Slim chance for Tech in NCAA regional?

Georgia Tech's 28th NCAA tournament appearance in the past 30 years begins Friday at 4 p.m. ET (ESPN3) with a matchup against No. 2 seed Washington. What chance does third-seeded Tech have at advancing out of the Oxford, Miss., NCAA regional?

How about 9 percent?

In the past five NCAA baseball tournaments, out of 80 four-team regionals, the No. 1 seed has won 60 of them, followed by the No. 2 seed with 12 wins,  the No. 3 with seven and the No. 4 seed with 1. (Congratulation to the uber-anomaly 2012 Stony Brook baseball team.)

It shouldn’t be a surprise. The NCAA selection committee evidently knows what it’s doing. Further, by giving the No. 1 seed the right to host the regional, the top seed’s chances are weighted even more heavily. It starts the regional with the weakest seed, thereby almost always avoiding a loss in the first game while one of its main competitors takes one, which perhaps goes without saying is critical in a double-elimination tournament.

The knowledgeable Tech baseball fan may remember (perhaps with some discomfort) that two of the seven No. 3 seeds to win did so in regionals where Tech was the No. 1 seed, Mississippi State in 2011 and Alabama in 2009.

The Yellow Jackets may have it even tougher than most No. 3 seeds. Their opponent in their opening game, Washington, was thought to be strong enough to be in contention to host its own regional. The Huskies, who were picked to finish 10th in the 11-team Pac-12 (Colorado doesn’t have a team, finished two games behind conference champion Oregon State, which received the top overall national seed.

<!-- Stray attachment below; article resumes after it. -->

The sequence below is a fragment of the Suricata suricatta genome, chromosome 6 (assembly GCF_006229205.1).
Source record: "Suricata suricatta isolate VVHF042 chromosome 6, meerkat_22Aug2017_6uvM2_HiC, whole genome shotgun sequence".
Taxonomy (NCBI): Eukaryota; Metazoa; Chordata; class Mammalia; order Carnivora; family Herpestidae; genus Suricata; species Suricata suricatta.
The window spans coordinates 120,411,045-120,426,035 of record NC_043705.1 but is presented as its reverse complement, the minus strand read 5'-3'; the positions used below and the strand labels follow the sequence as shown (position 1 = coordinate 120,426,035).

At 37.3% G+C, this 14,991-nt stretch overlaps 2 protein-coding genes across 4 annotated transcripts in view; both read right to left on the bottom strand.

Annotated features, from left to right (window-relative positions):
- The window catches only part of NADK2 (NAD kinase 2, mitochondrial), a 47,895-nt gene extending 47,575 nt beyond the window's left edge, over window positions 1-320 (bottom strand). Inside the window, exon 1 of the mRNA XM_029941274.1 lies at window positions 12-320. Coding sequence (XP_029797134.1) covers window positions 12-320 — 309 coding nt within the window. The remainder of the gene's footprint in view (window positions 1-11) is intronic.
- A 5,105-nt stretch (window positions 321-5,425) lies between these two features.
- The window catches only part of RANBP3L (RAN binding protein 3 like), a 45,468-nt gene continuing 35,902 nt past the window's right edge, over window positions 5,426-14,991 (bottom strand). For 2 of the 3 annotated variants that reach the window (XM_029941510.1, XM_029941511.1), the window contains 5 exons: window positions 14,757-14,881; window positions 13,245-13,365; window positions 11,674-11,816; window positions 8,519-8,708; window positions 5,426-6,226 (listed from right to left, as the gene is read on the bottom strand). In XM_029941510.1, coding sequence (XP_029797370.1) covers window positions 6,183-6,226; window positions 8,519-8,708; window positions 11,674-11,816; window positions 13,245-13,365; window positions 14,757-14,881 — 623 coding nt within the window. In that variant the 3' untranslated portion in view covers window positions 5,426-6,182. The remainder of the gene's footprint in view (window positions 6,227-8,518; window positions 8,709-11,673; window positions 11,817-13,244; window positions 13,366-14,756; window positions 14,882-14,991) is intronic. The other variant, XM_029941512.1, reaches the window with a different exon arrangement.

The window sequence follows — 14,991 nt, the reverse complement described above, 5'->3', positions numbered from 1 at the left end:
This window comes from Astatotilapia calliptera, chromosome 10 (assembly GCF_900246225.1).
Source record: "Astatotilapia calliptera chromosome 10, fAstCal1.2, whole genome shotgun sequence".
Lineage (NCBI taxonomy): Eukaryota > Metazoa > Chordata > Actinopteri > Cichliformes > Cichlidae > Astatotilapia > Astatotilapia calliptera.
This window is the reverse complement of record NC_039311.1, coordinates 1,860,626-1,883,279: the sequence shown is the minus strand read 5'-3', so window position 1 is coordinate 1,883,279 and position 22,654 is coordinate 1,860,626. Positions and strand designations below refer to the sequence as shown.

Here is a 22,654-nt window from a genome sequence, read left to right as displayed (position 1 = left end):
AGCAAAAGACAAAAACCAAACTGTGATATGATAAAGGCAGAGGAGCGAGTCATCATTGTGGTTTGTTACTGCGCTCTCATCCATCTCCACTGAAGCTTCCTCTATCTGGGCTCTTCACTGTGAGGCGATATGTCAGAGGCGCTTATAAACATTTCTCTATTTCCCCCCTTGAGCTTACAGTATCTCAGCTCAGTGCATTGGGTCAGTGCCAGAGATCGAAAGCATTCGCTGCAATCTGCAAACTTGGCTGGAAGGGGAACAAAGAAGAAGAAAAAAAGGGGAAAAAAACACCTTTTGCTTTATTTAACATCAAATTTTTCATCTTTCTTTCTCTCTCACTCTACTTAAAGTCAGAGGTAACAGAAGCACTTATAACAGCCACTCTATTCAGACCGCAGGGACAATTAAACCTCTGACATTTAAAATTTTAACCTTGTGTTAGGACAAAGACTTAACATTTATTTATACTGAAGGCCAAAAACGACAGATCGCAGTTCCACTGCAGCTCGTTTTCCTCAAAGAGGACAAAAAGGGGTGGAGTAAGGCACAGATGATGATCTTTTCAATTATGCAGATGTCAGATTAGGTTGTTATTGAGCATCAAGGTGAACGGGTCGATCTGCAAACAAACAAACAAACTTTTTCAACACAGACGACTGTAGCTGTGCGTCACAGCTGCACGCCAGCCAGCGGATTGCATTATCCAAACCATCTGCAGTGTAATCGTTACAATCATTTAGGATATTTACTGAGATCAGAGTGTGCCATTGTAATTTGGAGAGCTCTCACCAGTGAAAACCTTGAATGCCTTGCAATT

Washington, at least on paper, looks like a slightly better version of Tech – not much offense or power (batting average of .280, 95th in home runs per game at .45) but strong defensively (fifth in the country in fielding percentage at .981) and pitching-wise (3.23 ERA).

Tech’s batting average is .279, is 149th in home runs per game (.34) but is 43rd in fielding percentage (.973, including .980 in the last 44 games) and has a near identical 3.28 ERA.

I would venture to guess that the Jackets have a better chance at winning a regional than most No. 3 seeds on the strength of its pitching. Tech can roll out four starting pitchers in Josh Heddinger (3.64 ERA, will start Friday), Devin Stanton (2.27), Ben Parr (2.74) and Matthew Grimes (4.22) who have routinely beaten top teams in the ACC. The Jackets have taken series from two teams who’ll have No. 1 seeds (Miami and Florida State), a No. 3 seed (North Carolina).